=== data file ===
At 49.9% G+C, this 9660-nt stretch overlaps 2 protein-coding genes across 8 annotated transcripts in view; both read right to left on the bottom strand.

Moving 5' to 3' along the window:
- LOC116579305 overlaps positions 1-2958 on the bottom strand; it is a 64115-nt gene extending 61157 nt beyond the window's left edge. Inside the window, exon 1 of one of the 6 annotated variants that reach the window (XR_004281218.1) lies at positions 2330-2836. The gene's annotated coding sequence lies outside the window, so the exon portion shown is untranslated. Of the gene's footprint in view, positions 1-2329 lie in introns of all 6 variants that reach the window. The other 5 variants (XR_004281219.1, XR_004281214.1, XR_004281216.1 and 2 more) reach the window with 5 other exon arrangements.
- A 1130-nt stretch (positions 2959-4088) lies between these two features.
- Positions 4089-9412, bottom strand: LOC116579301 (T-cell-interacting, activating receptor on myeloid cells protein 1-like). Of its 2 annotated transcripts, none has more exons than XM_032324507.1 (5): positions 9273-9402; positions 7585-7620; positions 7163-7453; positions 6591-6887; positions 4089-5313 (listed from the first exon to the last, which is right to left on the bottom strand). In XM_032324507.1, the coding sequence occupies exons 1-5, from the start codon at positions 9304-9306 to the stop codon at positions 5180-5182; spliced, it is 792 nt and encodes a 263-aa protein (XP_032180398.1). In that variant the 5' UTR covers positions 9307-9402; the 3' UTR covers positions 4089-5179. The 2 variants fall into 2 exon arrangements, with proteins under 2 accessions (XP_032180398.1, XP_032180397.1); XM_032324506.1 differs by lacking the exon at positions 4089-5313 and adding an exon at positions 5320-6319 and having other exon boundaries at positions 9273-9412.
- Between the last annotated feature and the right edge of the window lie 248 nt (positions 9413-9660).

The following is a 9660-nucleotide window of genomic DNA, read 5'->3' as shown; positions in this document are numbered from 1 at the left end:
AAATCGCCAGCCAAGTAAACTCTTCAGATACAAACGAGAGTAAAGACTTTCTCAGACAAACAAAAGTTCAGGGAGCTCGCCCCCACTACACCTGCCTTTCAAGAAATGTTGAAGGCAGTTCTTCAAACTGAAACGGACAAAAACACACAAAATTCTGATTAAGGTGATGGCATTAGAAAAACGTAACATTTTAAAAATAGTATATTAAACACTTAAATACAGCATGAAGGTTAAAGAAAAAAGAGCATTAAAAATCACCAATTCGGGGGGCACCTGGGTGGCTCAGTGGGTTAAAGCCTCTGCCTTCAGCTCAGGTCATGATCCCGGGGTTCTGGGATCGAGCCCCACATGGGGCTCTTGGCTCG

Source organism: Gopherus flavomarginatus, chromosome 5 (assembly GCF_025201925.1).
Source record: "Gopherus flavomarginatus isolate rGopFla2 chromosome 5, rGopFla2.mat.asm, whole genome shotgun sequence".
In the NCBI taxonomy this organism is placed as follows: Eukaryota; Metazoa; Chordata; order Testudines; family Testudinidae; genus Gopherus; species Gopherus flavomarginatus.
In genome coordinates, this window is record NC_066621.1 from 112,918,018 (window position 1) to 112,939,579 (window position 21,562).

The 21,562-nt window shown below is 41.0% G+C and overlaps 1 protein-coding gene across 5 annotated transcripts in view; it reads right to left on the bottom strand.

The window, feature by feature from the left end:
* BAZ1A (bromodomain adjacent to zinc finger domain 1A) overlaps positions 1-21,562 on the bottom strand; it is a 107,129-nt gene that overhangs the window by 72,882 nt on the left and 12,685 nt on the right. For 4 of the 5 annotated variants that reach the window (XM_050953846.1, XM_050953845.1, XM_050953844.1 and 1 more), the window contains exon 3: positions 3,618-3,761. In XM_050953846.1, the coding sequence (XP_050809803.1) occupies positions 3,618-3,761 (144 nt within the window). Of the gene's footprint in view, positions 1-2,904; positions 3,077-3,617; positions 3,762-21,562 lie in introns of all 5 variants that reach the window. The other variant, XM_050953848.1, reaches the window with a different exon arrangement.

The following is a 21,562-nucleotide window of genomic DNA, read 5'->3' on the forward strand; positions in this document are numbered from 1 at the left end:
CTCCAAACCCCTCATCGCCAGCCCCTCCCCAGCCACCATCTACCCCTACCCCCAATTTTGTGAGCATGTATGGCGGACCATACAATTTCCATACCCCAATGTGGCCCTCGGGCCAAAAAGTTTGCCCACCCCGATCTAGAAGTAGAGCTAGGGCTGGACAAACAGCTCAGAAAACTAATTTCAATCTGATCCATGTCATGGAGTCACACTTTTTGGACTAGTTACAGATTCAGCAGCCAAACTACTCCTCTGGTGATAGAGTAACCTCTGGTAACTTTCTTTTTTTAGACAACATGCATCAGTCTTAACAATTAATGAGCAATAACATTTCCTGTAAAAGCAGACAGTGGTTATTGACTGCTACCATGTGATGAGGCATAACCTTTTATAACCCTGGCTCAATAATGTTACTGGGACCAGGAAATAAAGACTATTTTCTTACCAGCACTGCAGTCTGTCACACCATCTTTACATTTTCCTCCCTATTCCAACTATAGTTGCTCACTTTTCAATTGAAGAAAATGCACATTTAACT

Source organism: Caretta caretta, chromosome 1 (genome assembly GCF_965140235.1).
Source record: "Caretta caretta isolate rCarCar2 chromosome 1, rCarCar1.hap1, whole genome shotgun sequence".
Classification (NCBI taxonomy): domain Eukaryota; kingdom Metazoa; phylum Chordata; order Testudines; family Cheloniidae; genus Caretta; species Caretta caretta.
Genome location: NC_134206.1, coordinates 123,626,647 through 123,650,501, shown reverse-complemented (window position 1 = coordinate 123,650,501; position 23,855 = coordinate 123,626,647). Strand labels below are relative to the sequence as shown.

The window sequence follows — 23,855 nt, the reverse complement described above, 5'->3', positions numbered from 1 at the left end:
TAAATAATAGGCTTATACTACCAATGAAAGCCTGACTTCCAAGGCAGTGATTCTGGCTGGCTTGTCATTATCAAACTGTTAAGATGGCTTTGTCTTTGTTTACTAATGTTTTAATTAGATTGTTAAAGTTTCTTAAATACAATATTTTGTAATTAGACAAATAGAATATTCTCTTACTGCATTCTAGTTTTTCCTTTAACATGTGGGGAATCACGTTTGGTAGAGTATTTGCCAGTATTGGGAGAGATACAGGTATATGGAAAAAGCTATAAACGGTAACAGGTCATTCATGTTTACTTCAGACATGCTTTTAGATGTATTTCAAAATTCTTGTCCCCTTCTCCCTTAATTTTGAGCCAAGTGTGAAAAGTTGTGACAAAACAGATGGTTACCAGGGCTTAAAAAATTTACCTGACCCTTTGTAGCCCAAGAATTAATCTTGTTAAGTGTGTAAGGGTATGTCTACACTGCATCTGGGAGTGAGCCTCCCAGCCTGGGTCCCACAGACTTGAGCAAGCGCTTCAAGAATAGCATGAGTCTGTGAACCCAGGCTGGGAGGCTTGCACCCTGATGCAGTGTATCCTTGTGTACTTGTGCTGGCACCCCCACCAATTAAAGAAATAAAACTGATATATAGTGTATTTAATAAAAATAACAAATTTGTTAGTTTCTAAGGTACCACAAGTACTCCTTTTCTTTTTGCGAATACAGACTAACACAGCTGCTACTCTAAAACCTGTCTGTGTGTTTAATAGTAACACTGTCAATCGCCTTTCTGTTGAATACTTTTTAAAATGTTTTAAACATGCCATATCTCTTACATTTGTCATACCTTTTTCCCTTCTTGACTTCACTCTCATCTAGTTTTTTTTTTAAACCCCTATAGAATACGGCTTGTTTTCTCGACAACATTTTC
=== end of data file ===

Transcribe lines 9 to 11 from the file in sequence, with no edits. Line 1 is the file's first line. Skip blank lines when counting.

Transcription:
Source organism: Gopherus flavomarginatus, chromosome 5 (assembly GCF_025201925.1).
Source record: "Gopherus flavomarginatus isolate rGopFla2 chromosome 5, rGopFla2.mat.asm, whole genome shotgun sequence".
In the NCBI taxonomy this organism is placed as follows: Eukaryota; Metazoa; Chordata; order Testudines; family Testudinidae; genus Gopherus; species Gopherus flavomarginatus.